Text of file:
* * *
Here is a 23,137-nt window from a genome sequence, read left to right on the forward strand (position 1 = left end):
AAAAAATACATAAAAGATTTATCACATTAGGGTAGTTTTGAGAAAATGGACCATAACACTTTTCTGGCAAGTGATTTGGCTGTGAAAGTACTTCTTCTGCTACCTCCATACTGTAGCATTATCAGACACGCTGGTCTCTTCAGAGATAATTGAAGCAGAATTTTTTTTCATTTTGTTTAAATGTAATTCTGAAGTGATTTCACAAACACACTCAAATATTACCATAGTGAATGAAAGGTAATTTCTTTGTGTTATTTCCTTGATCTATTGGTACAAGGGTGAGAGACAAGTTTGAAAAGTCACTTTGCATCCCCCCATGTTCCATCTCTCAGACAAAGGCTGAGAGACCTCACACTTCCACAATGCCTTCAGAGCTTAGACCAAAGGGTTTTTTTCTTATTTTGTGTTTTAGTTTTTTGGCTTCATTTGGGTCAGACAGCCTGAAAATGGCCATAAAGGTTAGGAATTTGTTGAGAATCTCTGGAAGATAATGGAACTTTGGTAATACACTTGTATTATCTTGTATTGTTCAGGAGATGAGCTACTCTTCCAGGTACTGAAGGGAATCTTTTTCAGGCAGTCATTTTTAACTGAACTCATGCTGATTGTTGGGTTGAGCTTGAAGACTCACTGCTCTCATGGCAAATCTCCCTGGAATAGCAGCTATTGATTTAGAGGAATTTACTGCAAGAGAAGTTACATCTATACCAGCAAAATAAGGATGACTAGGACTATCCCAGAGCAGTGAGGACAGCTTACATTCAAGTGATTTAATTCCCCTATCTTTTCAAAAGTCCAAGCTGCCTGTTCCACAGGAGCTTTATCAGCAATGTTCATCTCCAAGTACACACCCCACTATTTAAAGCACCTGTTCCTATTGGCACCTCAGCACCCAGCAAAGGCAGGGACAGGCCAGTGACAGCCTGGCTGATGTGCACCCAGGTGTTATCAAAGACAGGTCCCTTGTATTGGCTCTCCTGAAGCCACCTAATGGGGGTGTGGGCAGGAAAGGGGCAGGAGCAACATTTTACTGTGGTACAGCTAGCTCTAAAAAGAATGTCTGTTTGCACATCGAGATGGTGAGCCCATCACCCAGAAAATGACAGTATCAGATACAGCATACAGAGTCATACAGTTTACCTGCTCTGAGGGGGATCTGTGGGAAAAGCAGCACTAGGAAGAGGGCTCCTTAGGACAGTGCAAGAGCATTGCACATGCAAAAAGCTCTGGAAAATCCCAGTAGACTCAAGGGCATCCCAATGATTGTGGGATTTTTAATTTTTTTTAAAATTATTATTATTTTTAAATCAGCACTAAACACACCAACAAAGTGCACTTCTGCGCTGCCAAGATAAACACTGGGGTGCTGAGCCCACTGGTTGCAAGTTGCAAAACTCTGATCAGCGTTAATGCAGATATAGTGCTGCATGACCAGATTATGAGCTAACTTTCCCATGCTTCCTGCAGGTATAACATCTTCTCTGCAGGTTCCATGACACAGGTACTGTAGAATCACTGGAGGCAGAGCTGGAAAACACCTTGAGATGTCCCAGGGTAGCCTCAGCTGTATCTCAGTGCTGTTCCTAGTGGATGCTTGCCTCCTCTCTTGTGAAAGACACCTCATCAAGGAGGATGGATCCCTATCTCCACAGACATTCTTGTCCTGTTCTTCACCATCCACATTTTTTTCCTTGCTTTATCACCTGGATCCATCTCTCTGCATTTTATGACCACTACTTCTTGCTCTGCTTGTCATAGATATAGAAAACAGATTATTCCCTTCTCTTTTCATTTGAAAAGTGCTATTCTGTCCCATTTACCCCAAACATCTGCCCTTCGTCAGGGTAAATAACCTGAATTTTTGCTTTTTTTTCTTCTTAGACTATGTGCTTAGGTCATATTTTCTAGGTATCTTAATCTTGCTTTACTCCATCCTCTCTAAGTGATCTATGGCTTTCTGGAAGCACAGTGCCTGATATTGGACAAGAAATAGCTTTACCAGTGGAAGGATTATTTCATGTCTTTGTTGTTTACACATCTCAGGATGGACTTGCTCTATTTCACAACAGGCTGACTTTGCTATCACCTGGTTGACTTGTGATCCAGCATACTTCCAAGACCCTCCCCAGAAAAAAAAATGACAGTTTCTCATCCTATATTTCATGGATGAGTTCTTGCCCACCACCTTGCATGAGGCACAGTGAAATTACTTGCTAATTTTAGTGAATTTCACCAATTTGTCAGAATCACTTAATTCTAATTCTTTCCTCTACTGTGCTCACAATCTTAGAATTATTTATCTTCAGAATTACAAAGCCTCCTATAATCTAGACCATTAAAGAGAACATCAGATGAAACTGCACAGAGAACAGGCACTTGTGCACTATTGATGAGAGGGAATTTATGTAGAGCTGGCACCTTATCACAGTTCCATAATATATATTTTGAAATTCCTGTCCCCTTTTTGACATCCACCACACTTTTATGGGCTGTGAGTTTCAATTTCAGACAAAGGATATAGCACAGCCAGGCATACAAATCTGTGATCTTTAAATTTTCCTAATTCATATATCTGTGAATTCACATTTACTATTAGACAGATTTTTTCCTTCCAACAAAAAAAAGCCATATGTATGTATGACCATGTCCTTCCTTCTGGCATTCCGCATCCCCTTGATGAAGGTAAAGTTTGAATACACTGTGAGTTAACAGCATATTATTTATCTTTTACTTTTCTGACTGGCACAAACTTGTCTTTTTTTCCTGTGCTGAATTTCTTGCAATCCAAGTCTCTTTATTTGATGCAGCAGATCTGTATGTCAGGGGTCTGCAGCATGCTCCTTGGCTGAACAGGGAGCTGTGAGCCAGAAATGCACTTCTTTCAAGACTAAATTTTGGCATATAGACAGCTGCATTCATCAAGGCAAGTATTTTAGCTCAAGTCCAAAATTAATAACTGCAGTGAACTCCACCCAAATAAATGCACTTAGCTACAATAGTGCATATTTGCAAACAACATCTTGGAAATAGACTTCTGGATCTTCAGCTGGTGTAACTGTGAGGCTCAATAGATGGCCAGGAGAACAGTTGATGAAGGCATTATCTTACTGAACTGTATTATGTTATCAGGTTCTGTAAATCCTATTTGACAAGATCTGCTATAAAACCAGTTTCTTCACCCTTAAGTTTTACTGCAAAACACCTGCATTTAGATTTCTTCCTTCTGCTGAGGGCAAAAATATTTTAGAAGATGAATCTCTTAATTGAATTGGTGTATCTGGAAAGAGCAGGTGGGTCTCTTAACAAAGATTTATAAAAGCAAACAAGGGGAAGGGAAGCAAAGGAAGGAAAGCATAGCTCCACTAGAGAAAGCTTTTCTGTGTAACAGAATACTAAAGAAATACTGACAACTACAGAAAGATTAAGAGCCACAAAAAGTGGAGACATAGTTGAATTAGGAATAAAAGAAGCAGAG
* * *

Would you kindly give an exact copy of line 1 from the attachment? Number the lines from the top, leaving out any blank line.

Here is a 23,137-nt window from a genome sequence, read left to right on the forward strand (position 1 = left end):